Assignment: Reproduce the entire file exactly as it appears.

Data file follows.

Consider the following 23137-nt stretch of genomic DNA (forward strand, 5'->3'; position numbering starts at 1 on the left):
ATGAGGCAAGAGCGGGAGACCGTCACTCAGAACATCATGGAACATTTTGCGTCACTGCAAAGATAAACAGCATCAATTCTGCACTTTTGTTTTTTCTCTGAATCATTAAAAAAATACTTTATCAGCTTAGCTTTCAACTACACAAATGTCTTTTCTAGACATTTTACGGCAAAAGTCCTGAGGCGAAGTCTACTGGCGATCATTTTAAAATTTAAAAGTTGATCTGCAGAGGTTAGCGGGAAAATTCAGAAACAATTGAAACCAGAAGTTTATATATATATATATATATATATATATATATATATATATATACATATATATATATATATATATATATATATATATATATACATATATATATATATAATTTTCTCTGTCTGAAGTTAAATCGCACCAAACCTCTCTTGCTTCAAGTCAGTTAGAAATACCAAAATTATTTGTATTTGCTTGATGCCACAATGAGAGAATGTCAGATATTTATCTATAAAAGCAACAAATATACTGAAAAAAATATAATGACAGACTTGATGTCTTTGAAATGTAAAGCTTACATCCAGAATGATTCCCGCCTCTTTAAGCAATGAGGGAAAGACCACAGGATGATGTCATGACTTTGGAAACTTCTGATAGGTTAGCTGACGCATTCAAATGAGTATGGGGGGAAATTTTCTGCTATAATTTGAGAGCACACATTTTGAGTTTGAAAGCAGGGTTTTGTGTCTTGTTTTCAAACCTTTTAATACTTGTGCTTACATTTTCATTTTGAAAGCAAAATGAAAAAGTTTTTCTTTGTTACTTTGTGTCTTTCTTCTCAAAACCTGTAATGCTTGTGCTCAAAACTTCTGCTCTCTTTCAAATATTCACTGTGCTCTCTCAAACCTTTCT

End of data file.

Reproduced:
Consider the following 23137-nt stretch of genomic DNA (forward strand, 5'->3'; position numbering starts at 1 on the left):
ATGAGGCAAGAGCGGGAGACCGTCACTCAGAACATCATGGAACATTTTGCGTCACTGCAAAGATAAACAGCATCAATTCTGCACTTTTGTTTTTTCTCTGAATCATTAAAAAAATACTTTATCAGCTTAGCTTTCAACTACACAAATGTCTTTTCTAGACATTTTACGGCAAAAGTCCTGAGGCGAAGTCTACTGGCGATCATTTTAAAATTTAAAAGTTGATCTGCAGAGGTTAGCGGGAAAATTCAGAAACAATTGAAACCAGAAGTTTATATATATATATATATATATATATATATATATATATATATACATATATATATATATATATATATATATATATATATATACATATATATATATATAATTTTCTCTGTCTGAAGTTAAATCGCACCAAACCTCTCTTGCTTCAAGTCAGTTAGAAATACCAAAATTATTTGTATTTGCTTGATGCCACAATGAGAGAATGTCAGATATTTATCTATAAAAGCAACAAATATACTGAAAAAAATATAATGACAGACTTGATGTCTTTGAAATGTAAAGCTTACATCCAGAATGATTCCCGCCTCTTTAAGCAATGAGGGAAAGACCACAGGATGATGTCATGACTTTGGAAACTTCTGATAGGTTAGCTGACGCATTCAAATGAGTATGGGGGGAAATTTTCTGCTATAATTTGAGAGCACACATTTTGAGTTTGAAAGCAGGGTTTTGTGTCTTGTTTTCAAACCTTTTAATACTTGTGCTTACATTTTCATTTTGAAAGCAAAATGAAAAAGTTTTTCTTTGTTACTTTGTGTCTTTCTTCTCAAAACCTGTAATGCTTGTGCTCAAAACTTCTGCTCTCTTTCAAATATTCACTGTGCTCTCTCAAACCTTTCT